As air freight recovers rapidly, consideration is being given to satisfying capacity lift - just as airlines retire their passenger 747-400s.
Delta and United are two of the more recent airlines to retire their 747s, while Qantas is the latest to announce that it will accelerate 747 retirement. Even British Airways, which will operate the 747 into the 2020s, plans some retirements this decade.
It has been suggested that these passenger 747-400s could become freighters. While air frames are lowering in value, conversion costs remain significant, and the great age of the 747-400s provides fewer years for costs to be amortised. The larger concern is the ongoing inefficiency and cost disadvantage of a converted 747 compared to a 747 built as a freighter. These are general costs and not related to converted 747s being unable to have a swing nose door, which is required for only a minority of freight.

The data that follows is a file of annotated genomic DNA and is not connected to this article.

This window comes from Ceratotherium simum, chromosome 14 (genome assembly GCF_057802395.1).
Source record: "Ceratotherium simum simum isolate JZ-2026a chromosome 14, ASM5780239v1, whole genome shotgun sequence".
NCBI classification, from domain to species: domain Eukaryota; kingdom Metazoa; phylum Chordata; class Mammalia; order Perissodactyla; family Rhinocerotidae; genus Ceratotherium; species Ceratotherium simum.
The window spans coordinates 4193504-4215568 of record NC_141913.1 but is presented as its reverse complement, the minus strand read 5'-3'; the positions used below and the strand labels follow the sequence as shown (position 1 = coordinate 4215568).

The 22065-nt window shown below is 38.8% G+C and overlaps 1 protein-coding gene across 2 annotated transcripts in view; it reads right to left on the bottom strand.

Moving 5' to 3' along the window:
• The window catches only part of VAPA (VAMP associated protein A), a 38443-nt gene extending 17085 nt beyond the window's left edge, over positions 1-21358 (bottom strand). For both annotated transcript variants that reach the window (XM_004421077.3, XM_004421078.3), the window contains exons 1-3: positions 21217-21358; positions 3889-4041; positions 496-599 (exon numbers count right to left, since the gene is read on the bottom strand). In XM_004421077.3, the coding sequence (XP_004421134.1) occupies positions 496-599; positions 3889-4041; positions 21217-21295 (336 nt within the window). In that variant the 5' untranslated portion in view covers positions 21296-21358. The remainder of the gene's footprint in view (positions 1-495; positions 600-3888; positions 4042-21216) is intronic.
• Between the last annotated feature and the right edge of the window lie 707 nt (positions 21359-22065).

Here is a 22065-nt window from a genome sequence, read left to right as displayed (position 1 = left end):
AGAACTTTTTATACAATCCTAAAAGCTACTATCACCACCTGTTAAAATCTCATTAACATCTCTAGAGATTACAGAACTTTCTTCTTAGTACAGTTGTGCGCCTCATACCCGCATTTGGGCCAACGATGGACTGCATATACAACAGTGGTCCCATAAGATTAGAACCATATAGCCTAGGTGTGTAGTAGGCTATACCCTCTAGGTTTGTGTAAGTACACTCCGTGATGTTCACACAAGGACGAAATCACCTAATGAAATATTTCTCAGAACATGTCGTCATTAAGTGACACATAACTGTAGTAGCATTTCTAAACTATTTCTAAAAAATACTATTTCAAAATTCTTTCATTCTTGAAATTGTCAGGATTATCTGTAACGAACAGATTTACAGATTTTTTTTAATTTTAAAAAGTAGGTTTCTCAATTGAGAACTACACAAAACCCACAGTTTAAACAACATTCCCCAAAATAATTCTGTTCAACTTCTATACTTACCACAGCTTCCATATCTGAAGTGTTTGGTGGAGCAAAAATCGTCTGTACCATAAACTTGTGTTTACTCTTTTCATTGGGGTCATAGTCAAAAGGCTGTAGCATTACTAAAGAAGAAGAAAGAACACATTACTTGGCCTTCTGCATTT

Although converting 747s may not be ideal, the pool of available freighters is small: CAPA's Fleet Database logs only 13 747-400 freighters (non-conversions) that are in storage, and some of these are already being prepared to resume service.